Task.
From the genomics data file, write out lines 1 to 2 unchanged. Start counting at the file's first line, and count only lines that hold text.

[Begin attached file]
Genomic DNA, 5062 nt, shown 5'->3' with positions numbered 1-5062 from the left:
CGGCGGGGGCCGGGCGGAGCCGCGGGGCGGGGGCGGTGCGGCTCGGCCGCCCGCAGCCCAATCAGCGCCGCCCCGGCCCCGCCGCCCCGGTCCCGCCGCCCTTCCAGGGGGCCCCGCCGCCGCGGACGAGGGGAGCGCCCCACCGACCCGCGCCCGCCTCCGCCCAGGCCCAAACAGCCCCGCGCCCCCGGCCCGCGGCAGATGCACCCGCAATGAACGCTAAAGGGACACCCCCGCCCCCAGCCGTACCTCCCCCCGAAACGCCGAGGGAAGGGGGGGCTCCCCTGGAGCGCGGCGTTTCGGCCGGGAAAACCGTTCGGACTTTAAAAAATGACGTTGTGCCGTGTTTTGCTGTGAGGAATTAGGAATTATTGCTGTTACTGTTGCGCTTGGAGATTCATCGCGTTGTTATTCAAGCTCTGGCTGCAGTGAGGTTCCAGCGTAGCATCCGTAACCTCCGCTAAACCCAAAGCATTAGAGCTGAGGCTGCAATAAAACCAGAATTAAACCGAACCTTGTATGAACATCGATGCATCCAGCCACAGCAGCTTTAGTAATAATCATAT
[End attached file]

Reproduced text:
Genomic DNA, 5062 nt, shown 5'->3' with positions numbered 1-5062 from the left:
CGGCGGGGGCCGGGCGGAGCCGCGGGGCGGGGGCGGTGCGGCTCGGCCGCCCGCAGCCCAATCAGCGCCGCCCCGGCCCCGCCGCCCCGGTCCCGCCGCCCTTCCAGGGGGCCCCGCCGCCGCGGACGAGGGGAGCGCCCCACCGACCCGCGCCCGCCTCCGCCCAGGCCCAAACAGCCCCGCGCCCCCGGCCCGCGGCAGATGCACCCGCAATGAACGCTAAAGGGACACCCCCGCCCCCAGCCGTACCTCCCCCCGAAACGCCGAGGGAAGGGGGGGCTCCCCTGGAGCGCGGCGTTTCGGCCGGGAAAACCGTTCGGACTTTAAAAAATGACGTTGTGCCGTGTTTTGCTGTGAGGAATTAGGAATTATTGCTGTTACTGTTGCGCTTGGAGATTCATCGCGTTGTTATTCAAGCTCTGGCTGCAGTGAGGTTCCAGCGTAGCATCCGTAACCTCCGCTAAACCCAAAGCATTAGAGCTGAGGCTGCAATAAAACCAGAATTAAACCGAACCTTGTATGAACATCGATGCATCCAGCCACAGCAGCTTTAGTAATAATCATAT